Making Family Meals Work


By Debbie Woelfel RD, CDE

Families that eat together, stay together.  In the last 15 years, researchers have confirmed what parents have known for a long time: sharing a family meal is good for the spirit, the brain and the health of all family members.  The challenges to family dinners are time, technology and picky eaters.  Here I have provided a set of guidelines that have helped me balance life, healthy eating and family meals.

As a young dietitian I read the book “Secrets of Feeding a Healthy Family: How to Eat, How to Raise Good Eaters, How to Cook” by Ellyn Satter MS RDN LSSW. Ellyn Satter is a Registered Dietitian Nutritionist and Family Therapist and is recognized authority on eating and feeding.  

This book really made an impact on me for many reasons.

  1. I liked how she had so many ideas on how to deal with picky eaters, overweight family members and other challenges.
  2. I liked how simple the ideas were.
  3. The guidelines make it easy for parents to know what they are in charge of.
  4. Her tips on how to cook meals and not short order cook were easy to follow.

The Division of Responsibility for toddlers through adolescents

  • The parent is responsible for whatwhenwhere.
  • The child is responsible for how much and whether.

Fundamental to parents’ jobs is trusting children to determine how much and whether to eat from what parents provide. When parents do their jobs with feeding, children do their jobs with eating:

Parents’ feeding jobs:

  • Choose and prepare the food.
  • Provide regular meals and snacks.
  • Make eating times pleasant.
  • Step-by-step, show children by example how to behave at family mealtime.
  • Be considerate of children’s lack of food experience without catering to likes and dislikes.
  • Not let children have food or beverages (except for water) between meal and snack times.
  • Let children grow up to get bodies that are right for them.

Children’s eating jobs:

  • Children will eat.
  • They will eat the amount they need.
  • They will learn to eat the food their parents eat.
  • They will grow predictably.
  • They will learn to behave well at mealtime.

Now that I have been a dietitian for almost 20 years I still feel that these concepts should be part of every family’s lives.  As a parent for 11 years I have fed my family using the Division of Responsibility Rules.  I find they really work.  It takes the pressure off me as a parent to make sure my children eat. My job is to make sure they have healthy foods (most of the time) and to prepare meals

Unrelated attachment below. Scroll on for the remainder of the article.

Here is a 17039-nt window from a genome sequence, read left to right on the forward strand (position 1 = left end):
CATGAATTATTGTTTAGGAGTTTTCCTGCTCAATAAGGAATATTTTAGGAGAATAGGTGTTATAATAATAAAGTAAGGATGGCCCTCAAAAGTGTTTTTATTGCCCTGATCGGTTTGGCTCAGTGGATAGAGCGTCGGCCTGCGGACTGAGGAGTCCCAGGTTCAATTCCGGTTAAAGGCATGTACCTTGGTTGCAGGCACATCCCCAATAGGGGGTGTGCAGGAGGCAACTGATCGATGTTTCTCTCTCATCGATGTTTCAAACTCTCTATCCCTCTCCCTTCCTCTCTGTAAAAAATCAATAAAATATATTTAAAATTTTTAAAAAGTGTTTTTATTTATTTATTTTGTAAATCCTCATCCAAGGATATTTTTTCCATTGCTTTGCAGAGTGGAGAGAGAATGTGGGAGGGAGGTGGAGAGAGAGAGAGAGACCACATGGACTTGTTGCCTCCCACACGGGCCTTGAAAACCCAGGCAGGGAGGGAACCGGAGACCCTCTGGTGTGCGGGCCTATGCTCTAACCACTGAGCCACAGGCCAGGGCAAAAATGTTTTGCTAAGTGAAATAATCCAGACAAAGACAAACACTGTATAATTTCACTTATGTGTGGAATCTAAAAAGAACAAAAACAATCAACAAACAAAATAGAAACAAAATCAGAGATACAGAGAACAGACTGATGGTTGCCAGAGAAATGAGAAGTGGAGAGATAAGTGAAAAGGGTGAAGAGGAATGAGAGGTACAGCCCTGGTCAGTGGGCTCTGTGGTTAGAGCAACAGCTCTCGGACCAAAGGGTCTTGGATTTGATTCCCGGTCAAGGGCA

So how do you make it work? Here is an example of how I make the Division of Responsibility work.  My older daughter does not like pasta. I have made it many different ways with different sauces but to no avail.  But, because the rest of my family enjoys pasta, I continue to make it.  In order to prevent table wars, I have learned to balance our meals by including foods she likes. This allows me to continue to introduce a food while not having to be a short order cook. Like you, my life is too busy to be doing this.  I do have her take a small amount of pasta, as I know that it can take up to 10 exposures to a food before a child will accept it. I expect her to not make comments or faces and to use good manners. This is a life skill she needs to learn.  What if she has dinner with the President someday????  As a parent I have done my job, prepared a healthy meal in a pleasant environment.  My daughter has done hers, put food on her plate, ate until she was full and behaved appropriately.

Raising a family is hard, balancing life is hard, eating healthy is hard. To me, this system helps bring balance to our lives and encourages a healthy, pleasant meal time.

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